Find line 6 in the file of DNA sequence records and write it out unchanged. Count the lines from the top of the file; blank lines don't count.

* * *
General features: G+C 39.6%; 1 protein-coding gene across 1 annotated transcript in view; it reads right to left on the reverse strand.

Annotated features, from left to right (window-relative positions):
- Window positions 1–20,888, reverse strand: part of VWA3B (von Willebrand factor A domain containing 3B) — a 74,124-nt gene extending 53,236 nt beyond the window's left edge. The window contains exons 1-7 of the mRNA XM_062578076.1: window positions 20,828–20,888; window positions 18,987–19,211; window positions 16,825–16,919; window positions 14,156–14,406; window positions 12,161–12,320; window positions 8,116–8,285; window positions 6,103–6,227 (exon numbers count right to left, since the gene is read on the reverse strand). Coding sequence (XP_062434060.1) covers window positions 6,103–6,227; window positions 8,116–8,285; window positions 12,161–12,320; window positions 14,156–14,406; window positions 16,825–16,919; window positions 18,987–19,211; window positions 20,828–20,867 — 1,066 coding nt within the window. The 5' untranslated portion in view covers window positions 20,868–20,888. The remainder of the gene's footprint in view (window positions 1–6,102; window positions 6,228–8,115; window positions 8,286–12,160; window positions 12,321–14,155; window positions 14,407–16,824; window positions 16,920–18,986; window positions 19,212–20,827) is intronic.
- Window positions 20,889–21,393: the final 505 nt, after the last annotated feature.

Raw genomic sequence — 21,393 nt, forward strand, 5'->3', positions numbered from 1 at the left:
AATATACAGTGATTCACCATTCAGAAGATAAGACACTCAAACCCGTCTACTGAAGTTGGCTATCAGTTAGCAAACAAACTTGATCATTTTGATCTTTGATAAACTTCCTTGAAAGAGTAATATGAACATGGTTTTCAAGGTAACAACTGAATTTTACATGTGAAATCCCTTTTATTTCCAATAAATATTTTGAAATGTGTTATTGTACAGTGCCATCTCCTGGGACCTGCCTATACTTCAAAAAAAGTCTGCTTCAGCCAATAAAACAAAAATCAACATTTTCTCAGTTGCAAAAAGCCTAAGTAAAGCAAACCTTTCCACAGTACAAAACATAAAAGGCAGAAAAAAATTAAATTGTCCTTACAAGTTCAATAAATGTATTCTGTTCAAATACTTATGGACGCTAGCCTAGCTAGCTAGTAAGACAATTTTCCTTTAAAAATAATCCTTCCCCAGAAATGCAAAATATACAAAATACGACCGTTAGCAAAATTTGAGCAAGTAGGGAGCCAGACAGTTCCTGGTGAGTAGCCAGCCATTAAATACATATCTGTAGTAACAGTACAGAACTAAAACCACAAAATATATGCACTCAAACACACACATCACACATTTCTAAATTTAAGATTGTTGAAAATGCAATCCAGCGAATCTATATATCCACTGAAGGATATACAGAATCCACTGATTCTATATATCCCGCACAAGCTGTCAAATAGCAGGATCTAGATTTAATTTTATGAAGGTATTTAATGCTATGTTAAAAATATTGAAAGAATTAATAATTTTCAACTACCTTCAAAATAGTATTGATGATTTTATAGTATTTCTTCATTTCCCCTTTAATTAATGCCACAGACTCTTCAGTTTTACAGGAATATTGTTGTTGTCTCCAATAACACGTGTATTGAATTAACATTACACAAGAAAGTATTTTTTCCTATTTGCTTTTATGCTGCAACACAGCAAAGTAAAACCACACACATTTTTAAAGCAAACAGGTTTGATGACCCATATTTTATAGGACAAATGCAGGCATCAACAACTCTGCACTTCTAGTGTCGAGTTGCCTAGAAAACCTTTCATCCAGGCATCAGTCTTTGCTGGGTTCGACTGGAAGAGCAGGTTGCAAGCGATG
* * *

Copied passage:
AATATACAGTGATTCACCATTCAGAAGATAAGACACTCAAACCCGTCTACTGAAGTTGGCTATCAGTTAGCAAACAAACTTGATCATTTTGATCTTTGATAAACTTCCTTGAAAGAGTAATATGAACATGGTTTTCAAGGTAACAACTGAATTTTACATGTGAAATCCCTTTTATTTCCAATAAATATTTTGAAATGTGTTATTGTACAGTGCCATCTCCTGGGACCTGCCTATACTTCAAAAAAAGTCTGCTTCAGCCAATAAAACAAAAATCAACATTTTCTCAGTTGCAAAAAGCCTAAGTAAAGCAAACCTTTCCACAGTACAAAACATAAAAGGCAGAAAAAAATTAAATTGTCCTTACAAGTTCAATAAATGTATTCTGTTCAAATACTTATGGACGCTAGCCTAGCTAGCTAGTAAGACAATTTTCCTTTAAAAATAATCCTTCCCCAGAAATGCAAAATATACAAAATACGACCGTTAGCAAAATTTGAGCAAGTAGGGAGCCAGACAGTTCCTGGTGAGTAGCCAGCCATTAAATACATATCTGTAGTAACAGTACAGAACTAAAACCACAAAATATATGCACTCAAACACACACATCACACATTTCTAAATTTAAGATTGTTGAAAATGCAATCCAGCGAATCTATATATCCACTGAAGGATATACAGAATCCACTGATTCTATATATCCCGCACAAGCTGTCAAATAGCAGGATCTAGATTTAATTTTATGAAGGTATTTAATGCTATGTTAAAAATATTGAAAGAATTAATAATTTTCAACTACCTTCAAAATAGTATTGATGATTTTATAGTATTTCTTCATTTCCCCTTTAATTAATGCCACAGACTCTTCAGTTTTACAGGAATATTGTTGTTGTCTCCAATAACACGTGTATTGAATTAACATTACACAAGAAAGTATTTTTTCCTATTTGCTTTTATGCTGCAACACAGCAAAGTAAAACCACACACATTTTTAAAGCAAACAGGTTTGATGACCCATATTTTATAGGACAAATGCAGGCATCAACAACTCTGCACTTCTAGTGTCGAGTTGCCTAGAAAACCTTTCATCCAGGCATCAGTCTTTGCTGGGTTCGACTGGAAGAGCAGGTTGCAAGCGATG